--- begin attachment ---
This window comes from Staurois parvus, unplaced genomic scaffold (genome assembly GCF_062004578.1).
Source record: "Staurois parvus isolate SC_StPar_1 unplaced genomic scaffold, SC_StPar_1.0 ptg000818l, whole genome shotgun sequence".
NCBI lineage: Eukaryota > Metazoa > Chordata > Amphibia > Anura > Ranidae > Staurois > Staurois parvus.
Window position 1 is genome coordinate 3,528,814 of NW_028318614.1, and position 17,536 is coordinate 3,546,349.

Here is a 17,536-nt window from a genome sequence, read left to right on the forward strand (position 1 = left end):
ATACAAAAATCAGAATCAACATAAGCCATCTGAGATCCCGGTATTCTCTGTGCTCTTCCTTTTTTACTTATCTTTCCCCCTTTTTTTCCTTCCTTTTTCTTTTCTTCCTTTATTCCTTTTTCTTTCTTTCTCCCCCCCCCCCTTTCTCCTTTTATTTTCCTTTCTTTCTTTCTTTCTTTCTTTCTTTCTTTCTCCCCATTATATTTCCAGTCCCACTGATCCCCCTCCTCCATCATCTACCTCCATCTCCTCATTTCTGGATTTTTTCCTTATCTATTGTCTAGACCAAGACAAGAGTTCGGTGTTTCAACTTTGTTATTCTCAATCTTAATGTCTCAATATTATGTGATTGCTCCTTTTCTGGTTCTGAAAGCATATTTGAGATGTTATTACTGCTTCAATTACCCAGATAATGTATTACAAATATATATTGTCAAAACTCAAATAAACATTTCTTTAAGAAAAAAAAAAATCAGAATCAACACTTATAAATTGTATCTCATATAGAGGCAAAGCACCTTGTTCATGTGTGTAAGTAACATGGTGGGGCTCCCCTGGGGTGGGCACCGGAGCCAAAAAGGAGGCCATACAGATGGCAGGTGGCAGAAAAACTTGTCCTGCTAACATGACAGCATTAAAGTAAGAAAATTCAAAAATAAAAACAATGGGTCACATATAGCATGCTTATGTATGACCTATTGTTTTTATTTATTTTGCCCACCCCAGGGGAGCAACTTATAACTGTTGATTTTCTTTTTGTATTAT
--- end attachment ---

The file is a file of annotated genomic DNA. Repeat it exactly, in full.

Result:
This window comes from Staurois parvus, unplaced genomic scaffold (genome assembly GCF_062004578.1).
Source record: "Staurois parvus isolate SC_StPar_1 unplaced genomic scaffold, SC_StPar_1.0 ptg000818l, whole genome shotgun sequence".
NCBI lineage: Eukaryota > Metazoa > Chordata > Amphibia > Anura > Ranidae > Staurois > Staurois parvus.
Window position 1 is genome coordinate 3,528,814 of NW_028318614.1, and position 17,536 is coordinate 3,546,349.

Here is a 17,536-nt window from a genome sequence, read left to right on the forward strand (position 1 = left end):
ATACAAAAATCAGAATCAACATAAGCCATCTGAGATCCCGGTATTCTCTGTGCTCTTCCTTTTTTACTTATCTTTCCCCCTTTTTTTCCTTCCTTTTTCTTTTCTTCCTTTATTCCTTTTTCTTTCTTTCTCCCCCCCCCCCTTTCTCCTTTTATTTTCCTTTCTTTCTTTCTTTCTTTCTTTCTTTCTTTCTCCCCATTATATTTCCAGTCCCACTGATCCCCCTCCTCCATCATCTACCTCCATCTCCTCATTTCTGGATTTTTTCCTTATCTATTGTCTAGACCAAGACAAGAGTTCGGTGTTTCAACTTTGTTATTCTCAATCTTAATGTCTCAATATTATGTGATTGCTCCTTTTCTGGTTCTGAAAGCATATTTGAGATGTTATTACTGCTTCAATTACCCAGATAATGTATTACAAATATATATTGTCAAAACTCAAATAAACATTTCTTTAAGAAAAAAAAAAATCAGAATCAACACTTATAAATTGTATCTCATATAGAGGCAAAGCACCTTGTTCATGTGTGTAAGTAACATGGTGGGGCTCCCCTGGGGTGGGCACCGGAGCCAAAAAGGAGGCCATACAGATGGCAGGTGGCAGAAAAACTTGTCCTGCTAACATGACAGCATTAAAGTAAGAAAATTCAAAAATAAAAACAATGGGTCACATATAGCATGCTTATGTATGACCTATTGTTTTTATTTATTTTGCCCACCCCAGGGGAGCAACTTATAACTGTTGATTTTCTTTTTGTATTAT